What Should You Do If Your Company Is Suited?

When you take the right steps to protect your business, you not only reduce financial risk, but also gain security.

Most business owners are more concerned with selling, running people, and maintaining cash flow than any other aspect of their business. However, there are inevitable situations when you are faced with a lawsuit once in your life while running your business and it can be devastating. Without adequate legal knowledge, litigation can seem stressful to you as it can affect your financial health. Why Are Small Businesses Being Sued?

There are two common reasons companies are threatened with lawsuits:


You can sue your customers for various reasons: Either they do not receive the promised services or products or they have injured themselves on your company premises. Even if you have a customer-friendly or transparent policy, the likelihood of a lawsuit is high. People will bring charges against your small business for the following reasons:

  • Rejection of customer service claims
  • Personal injury in business premises
  • Discrimination


Although many small business owners treat their employees fairly by creating a close and close bond as this is one of the keys to running a successful business, there are still dissatisfied employees who feel they are not getting what they deserve. If they feel abused, filing a lawsuit against the company is the way to alleviate the situation. According to a study conducted by Hiscox, every fifth small business is sued and fees associated with the litigation can reach $ 125,000. When these cases go to court, 25% result in a court verdict that causes the company to surrender half a million dollars or more.

Photo by Ashim D’Silva on Unsplash

Employees are tempted to sue if they feel they have been given an unjustified notice or have been disciplined. These lawsuits are often a way for them to make up for any loss of income they suffered through the actions of their employer. Your company will also be sued if employees believe you did not do your part to alleviate the situation. The most common types of employee complaints are:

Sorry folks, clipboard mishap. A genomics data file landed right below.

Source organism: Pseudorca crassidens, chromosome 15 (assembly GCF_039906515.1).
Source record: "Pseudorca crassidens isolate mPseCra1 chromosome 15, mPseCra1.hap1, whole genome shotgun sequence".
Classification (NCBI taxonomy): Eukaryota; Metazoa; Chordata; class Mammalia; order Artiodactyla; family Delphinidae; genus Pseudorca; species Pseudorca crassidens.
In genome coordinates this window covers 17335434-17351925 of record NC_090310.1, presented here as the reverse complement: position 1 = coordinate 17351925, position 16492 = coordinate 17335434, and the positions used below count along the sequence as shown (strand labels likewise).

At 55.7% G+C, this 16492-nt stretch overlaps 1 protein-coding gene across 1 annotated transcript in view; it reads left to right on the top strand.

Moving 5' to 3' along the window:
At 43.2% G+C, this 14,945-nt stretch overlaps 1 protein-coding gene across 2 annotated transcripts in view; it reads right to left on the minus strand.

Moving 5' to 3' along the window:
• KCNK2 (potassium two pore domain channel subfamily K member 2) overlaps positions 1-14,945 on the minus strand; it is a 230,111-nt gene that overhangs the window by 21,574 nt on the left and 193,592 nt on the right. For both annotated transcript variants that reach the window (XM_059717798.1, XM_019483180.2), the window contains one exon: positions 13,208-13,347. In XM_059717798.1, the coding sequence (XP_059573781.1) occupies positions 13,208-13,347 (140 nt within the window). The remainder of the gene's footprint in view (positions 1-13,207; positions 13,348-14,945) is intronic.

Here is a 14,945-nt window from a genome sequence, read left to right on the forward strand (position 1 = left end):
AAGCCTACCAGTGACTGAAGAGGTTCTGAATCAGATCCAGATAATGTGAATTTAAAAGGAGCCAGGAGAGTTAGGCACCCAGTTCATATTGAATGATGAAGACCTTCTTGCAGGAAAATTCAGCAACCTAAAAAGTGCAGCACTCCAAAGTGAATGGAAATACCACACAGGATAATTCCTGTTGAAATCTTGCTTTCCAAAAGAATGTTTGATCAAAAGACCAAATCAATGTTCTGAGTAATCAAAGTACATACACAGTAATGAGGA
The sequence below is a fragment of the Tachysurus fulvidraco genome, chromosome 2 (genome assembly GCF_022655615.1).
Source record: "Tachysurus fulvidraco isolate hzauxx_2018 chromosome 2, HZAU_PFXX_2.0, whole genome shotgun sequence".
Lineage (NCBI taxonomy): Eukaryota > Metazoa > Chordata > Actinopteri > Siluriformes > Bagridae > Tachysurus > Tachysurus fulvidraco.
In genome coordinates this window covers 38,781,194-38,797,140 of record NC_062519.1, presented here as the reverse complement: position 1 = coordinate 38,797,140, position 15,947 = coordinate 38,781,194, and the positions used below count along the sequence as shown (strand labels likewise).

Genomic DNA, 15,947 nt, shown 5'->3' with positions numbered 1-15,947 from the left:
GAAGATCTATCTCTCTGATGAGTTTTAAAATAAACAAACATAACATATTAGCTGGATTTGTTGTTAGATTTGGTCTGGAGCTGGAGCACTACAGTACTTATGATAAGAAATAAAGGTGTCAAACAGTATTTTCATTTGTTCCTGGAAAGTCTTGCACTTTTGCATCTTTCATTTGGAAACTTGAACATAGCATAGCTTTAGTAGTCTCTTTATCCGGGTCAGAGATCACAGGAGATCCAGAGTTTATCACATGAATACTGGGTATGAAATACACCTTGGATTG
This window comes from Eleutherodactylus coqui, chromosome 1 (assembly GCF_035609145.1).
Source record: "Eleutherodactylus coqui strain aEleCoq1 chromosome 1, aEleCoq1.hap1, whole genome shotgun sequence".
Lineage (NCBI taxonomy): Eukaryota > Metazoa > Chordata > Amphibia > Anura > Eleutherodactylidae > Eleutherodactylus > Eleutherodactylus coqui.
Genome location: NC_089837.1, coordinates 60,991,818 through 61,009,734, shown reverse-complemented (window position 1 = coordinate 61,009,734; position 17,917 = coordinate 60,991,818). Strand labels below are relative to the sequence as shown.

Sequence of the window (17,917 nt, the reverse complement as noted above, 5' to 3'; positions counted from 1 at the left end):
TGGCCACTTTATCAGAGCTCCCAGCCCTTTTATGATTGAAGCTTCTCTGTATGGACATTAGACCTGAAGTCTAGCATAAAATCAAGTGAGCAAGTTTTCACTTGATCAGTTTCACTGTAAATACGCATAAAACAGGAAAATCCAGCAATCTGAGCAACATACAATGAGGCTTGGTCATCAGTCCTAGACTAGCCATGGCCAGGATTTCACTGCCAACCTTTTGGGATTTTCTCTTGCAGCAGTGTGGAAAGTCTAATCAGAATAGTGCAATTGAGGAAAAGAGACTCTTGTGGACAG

• Employee Injury
  • Discrimination in the workplace
  • Wage and salary violations
  • Harassment in the workplace
  • Unjustified termination
  • Employee Injury

What to do if you are faced with a legal dispute

Talk to your lawyer right away

Once you learn that you have been sued, immediately contact your lawyer before you can take any formal action so that you can take the best steps to reduce the gravity of the situation. Your attorney will help you handle this case properly to prevent the harm from worsening. They also give you insight on how to approach the person if they are threatened with a lawsuit and advise you not to contact the person directly.

Gather all the information you need

You must also keep full records of the entity or person who threatens to bring charges against you. The court will ask you to provide evidence during the trial.

Contact your insurer

You will also need to speak to your insurer so that you know how to properly file a liability claim.

No panic

Facing a lawsuit can be nerve-wracking, but knowing you haven’t committed a crime should keep your focus on running your business. Taking the right and lawful steps will protect your business from all of the financial risks associated with litigation.

This will reduce the risk of legal action

Reduce the financial impact

When litigation becomes inevitable, minimize financial threats by integrating your business in a way that protects your personal finances from claims. You can do this by purchasing public liability insurance that will protect your finances. General liability insurance is also important, as it covers a wide range of possible damage.

Be careful what you say and do to your co-workers and customers

You can get into trouble because you over-promise or make exaggerated claims about your skills and your business. Avoid saying anything, in private or public, that could haunt you for the rest of your life. Avoid making claims about your products or services that may be challenged in the future.

Find competent legal help

If you ever get into a situation where your clients or employees have put you in legal hot water, you need an informed and reputable attorney to advise you. If legal issues arise, this is the person you should contact to avoid the possibility of a full blown lawsuit.

The bottom line

When you take the right steps to protect your business, you not only reduce financial risk, but also gain security. Know your rights as a business owner so you can protect your business from serious legal matters.

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